A Wall Street analyst raised his price target on Apple stock amid indications of better-than-expected initial sales of iPhone 11 series handsets. Apple started selling the new phones Friday.
(Bloomberg) -- Apple Inc.’s latest iPhone models hit the stores on Friday, in a test of whether better cameras and longer battery life will be enough to lure buyers ahead of a much bigger redesign next year.The new line of hardware, including three new phones and an updated Apple Watch and iPads, was introduced on Sept. 10 and customers were able to place preorders last week to either be delivered or picked up in stores today. Long lines snaked around Apple’s flagship on Fifth Avenue in Manhattan as people waited to get in to the gleaming glass cube and descend to the underground space, which as been under renovation for two years and emerged Friday bigger and brighter. Apple Chief Executive Officer Tim Cook was on site for the opening and stood out on the store’s plaza across from Central Park taking selfies with fans.Sam Sheffer had already picked up his green iPhone 11 Pro in Manhattan’s SoHo store Friday morning, waiting in line for less than five minutes. But he went uptown to see the new store and potentially get a glimpse of Cook.“For me, a die-hard enthusiast, I wouldn’t be able to live knowing there was an iPhone I didn’t have,” Sheffer said.Apple shares declined 1.5% to close at $217.73, valuing the company at almost $984 billion.Apple’s latest iPhone faced some hurdles heading in to its annual revamp. Sales of the iconic smartphone have declined in the past three quarters, as prices crept above $1,000 and people hung on to their current models longer. A lack of revolutionary features on this year’s model could keep some fans holding out until 2020, when significantly faster 5G networks and a revamped design will open up new possibilities with the phone. At the same time, a trade war between the U.S. and China is also starting to take a toll.But some early reports from analysts pointed to encouraging signs for Apple. “Demand looks strong out of the gates for Apple as the lines at its flagship NYC store were up about 70% today compared to what we saw last year,” Dan Ives, an analyst at Wedbush Securities wrote in a note to investors. Having talked to customers in line, Ives said there was “strong demand for the base iPhone 11 as well as the 256GB iPhone 11 Pro in both the space grey and gold colors.” Ives said another positive sign for Cupertino, California-based Apple is that the lines were “unwavering into the afternoon.”Apple set the base model price at $699 for the iPhone 11, down from the iPhone XR’s $749 price last year and below some analysts’ expectations. That might help attract some first-time buyers to its expanding entertainment and services ecosystem.Rosenblatt Securities Inc. said it’s seeing “some new model production increases for September and October for the new iPhone models.” Jun Zhang, an analyst at Rosenblatt, wrote that the firm now sees volume increasing by 3 million to 5 million units more than earlier expectations, to 68 million to 70 million units.It may come as a disappointment to those waiting on line on Fifth Avenue, but if they haven’t preordered their phone, they could face a two-to-three week wait, according to Zhang. That’s a longer wait time than the one-to-two weeks for last year’s iPhone XR, but, “there is a lot of inventory at other retailers,” Zhang said.Longbow Research analyst Shawn Harrison said Apple could be seeing a “potential higher floor in iPhone demand,” and that “initial iPhone search trends are positively surprising.”Lines outside Apple stores around the world were typically shorter or non-existent this year, but tourists and customers thronged the Fifth Avenue location. Daniel Akinsulire found himself stuck deep in line on 58th Street, waiting to pick up phones for his family. “I didn’t know it would be this packed,” he said. “I might be late for work.”(Updates with analyst comment in seventh paragraph.)To contact the reporters on this story: Molly Schuetz in New York at firstname.lastname@example.org;Kiley Roache in New York at email@example.comTo contact the editors responsible for this story: Tom Giles at firstname.lastname@example.org, Robin AjelloFor more articles like this, please visit us at bloomberg.com©2019 Bloomberg L.P.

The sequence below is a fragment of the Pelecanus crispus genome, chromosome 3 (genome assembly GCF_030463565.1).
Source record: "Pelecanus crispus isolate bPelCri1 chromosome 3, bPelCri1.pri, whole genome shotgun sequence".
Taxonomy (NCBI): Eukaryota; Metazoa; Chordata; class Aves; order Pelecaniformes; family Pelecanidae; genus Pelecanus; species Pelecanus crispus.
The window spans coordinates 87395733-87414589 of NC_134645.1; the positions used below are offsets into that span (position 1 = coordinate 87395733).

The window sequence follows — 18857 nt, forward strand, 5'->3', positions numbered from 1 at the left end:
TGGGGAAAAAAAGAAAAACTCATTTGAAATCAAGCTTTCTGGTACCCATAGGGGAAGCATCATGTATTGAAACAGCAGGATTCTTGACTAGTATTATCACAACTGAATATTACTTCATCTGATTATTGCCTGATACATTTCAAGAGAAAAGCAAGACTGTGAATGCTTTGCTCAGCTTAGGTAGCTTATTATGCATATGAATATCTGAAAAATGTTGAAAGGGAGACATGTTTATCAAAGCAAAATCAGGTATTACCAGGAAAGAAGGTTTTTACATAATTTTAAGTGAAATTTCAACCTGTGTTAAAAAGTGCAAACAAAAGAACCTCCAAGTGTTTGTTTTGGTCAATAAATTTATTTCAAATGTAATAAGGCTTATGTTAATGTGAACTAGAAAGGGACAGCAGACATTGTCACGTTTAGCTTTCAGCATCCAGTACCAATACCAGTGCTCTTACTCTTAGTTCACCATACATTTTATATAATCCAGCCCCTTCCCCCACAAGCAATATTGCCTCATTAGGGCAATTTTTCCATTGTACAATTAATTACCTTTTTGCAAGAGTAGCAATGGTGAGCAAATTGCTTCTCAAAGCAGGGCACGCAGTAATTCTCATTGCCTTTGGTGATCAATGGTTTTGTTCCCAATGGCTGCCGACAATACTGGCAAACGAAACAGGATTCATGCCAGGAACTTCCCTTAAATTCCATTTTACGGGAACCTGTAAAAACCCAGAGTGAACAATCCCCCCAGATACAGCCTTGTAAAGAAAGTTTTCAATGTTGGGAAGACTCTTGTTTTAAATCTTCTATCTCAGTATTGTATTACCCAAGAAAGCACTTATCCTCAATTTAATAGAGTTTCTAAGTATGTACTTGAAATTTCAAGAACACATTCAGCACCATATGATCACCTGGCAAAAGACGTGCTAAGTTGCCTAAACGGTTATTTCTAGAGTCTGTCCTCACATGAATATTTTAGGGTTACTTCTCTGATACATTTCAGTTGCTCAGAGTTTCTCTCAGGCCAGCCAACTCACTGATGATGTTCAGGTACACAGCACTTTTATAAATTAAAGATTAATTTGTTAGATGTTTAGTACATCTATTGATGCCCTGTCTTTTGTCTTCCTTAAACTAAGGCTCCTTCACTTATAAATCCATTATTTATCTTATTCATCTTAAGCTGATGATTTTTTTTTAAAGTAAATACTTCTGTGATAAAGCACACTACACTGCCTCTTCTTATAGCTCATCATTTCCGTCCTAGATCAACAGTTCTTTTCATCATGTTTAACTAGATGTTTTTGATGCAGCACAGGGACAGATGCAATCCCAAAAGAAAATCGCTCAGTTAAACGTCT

Sep.20 -- Dan Ives, Wedbush Securities analyst, and Bloomberg Businessweek's Max Chafkin discuss consumer enthusiasm over Apple Inc.'s iPhone 11 hitting stores. They speak with Bloomberg's Taylor Riggs on "Bloomberg Technology."